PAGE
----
Canadian Housing Statistics Program (CHSP)

Detailed information for 2018

Status:

Active

Frequency:

Multiple

Record number:

5257

The Canadian Housing Statistics Program (CHSP) will provide comprehensive information to monitor and analyze the Canadian housing market. Descriptive variables in the database include property characteristics, (e.g., structure type, period of construction, location), and property owner characteristics (e.g., demographics and residency status). Additional property characteristics, owner characteristics and data about property financing will be added in the future (e.g., measures on immigration, loan terms, outstanding debt, and affordability).

Data release - December 11, 2018 (First in a series of releases for this reference period.)

Description

Statistics Canada was mandated to create a dynamic residential property database: a comprehensive repository of data that covers numerous aspects of the housing sector. The database, under the responsibility of the CHSP, will ultimately include all residential properties in Canada.

The CHSP residential property database was developed by combining data from multiple sources (e.g., property assessment rolls, land titles, Census of Population, etc.) and provides detailed information at the property and owner levels.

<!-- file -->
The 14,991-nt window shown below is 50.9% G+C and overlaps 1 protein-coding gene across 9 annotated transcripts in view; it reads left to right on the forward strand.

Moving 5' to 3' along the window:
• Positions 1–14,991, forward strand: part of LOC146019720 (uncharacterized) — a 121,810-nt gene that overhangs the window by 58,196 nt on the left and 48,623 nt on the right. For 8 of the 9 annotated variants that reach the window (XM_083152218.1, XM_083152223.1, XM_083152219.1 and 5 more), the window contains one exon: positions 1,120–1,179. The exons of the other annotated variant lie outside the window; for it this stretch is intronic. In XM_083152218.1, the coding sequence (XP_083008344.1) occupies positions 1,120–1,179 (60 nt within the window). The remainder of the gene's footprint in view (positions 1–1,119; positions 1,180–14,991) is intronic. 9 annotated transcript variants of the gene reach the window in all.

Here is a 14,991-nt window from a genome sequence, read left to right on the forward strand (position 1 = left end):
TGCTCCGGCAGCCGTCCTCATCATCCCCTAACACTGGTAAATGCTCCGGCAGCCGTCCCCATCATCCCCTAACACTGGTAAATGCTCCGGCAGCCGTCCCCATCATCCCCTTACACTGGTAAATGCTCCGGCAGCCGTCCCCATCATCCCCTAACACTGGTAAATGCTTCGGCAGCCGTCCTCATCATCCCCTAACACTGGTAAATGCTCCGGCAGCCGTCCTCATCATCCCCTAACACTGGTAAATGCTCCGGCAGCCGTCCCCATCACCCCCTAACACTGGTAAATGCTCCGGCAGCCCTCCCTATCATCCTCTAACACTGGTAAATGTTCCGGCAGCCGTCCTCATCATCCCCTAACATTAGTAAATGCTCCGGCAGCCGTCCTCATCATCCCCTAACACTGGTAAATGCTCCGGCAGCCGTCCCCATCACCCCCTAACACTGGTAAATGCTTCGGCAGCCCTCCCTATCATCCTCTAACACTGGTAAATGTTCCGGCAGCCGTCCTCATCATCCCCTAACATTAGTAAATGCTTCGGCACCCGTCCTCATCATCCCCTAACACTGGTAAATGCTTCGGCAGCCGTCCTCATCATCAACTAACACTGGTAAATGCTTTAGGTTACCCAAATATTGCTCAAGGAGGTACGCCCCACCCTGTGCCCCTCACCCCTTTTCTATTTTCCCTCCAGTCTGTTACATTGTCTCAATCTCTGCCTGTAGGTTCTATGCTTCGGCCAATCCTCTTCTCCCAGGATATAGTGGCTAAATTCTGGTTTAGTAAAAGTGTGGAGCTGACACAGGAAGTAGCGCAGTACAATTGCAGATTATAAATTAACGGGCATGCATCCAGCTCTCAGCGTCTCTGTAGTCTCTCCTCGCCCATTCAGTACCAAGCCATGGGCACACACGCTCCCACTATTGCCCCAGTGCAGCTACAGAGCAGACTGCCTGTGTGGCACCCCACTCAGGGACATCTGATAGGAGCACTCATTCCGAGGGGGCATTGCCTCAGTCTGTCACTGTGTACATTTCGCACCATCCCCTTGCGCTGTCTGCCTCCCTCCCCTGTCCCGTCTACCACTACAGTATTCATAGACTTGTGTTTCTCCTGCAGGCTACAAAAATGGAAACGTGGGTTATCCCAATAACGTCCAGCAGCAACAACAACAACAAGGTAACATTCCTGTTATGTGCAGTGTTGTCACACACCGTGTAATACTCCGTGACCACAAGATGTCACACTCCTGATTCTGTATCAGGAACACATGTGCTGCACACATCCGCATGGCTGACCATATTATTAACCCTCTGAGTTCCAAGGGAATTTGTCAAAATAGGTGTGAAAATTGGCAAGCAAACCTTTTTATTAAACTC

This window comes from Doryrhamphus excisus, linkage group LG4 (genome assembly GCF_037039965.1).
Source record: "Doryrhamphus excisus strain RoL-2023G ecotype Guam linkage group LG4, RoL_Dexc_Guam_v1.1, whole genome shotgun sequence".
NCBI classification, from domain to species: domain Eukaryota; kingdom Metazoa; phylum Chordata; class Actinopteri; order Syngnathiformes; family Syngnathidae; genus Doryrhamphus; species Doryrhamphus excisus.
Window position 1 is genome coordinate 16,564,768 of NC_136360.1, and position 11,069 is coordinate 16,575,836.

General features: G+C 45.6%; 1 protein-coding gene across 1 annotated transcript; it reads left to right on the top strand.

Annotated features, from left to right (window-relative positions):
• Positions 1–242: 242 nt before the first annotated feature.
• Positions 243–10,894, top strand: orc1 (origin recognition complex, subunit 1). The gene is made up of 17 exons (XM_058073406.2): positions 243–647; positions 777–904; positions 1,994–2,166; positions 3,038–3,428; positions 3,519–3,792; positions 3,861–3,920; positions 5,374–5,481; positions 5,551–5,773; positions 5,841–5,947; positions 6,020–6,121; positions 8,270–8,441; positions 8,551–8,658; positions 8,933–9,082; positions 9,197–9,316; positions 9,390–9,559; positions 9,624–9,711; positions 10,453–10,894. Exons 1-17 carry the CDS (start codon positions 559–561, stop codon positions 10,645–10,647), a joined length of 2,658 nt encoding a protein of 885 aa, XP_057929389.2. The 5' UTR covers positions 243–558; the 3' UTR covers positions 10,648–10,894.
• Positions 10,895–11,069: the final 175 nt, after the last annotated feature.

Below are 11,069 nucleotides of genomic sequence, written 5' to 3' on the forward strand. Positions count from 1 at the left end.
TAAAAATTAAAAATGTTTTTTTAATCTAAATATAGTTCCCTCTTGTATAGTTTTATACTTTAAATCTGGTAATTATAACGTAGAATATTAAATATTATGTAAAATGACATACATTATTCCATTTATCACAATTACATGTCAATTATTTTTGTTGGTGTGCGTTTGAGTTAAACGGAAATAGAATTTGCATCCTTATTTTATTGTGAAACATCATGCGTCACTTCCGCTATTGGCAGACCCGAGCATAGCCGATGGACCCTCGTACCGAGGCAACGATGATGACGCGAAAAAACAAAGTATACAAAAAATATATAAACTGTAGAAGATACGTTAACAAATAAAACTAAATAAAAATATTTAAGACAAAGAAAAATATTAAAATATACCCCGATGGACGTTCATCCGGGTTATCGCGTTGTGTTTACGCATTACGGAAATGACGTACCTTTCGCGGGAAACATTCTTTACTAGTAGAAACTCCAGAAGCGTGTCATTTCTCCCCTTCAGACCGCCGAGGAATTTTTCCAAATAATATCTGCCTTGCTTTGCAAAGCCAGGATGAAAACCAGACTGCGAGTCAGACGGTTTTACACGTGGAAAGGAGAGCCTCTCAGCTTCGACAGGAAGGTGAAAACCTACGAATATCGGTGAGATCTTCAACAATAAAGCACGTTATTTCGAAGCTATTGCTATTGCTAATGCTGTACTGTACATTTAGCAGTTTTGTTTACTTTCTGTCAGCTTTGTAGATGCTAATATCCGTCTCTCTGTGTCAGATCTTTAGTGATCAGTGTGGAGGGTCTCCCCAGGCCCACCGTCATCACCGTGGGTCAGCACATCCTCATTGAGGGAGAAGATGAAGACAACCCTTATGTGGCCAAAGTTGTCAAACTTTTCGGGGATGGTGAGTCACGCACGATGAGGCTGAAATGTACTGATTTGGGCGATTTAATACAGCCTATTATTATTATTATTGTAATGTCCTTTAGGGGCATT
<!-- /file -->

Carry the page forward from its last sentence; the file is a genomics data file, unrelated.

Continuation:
The database, initialized in 2017, continues to be expanded with new geographies and variables and is expected to contain information for all properties in every census subdivision nationwide by December 2022.

Statistics Canada and the Canadian Mortgage and Housing Corporation (CMHC) are working closely together on various housing-related programs and initiatives which help support the CMHC's National Housing Strategy.

Collection period: Ongoing

Subjects

  • Housing and dwelling characteristics
  • Rental and leasing and real estate

Data sources and methodology

Target population

At the time of the December 2018 publication, the CHSP database contains information for the provinces of British Columbia, Ontario, and Nova Scotia. By 2022, the CHSP will provide a complete, timely and duplicate-free database of all residential properties in Canada.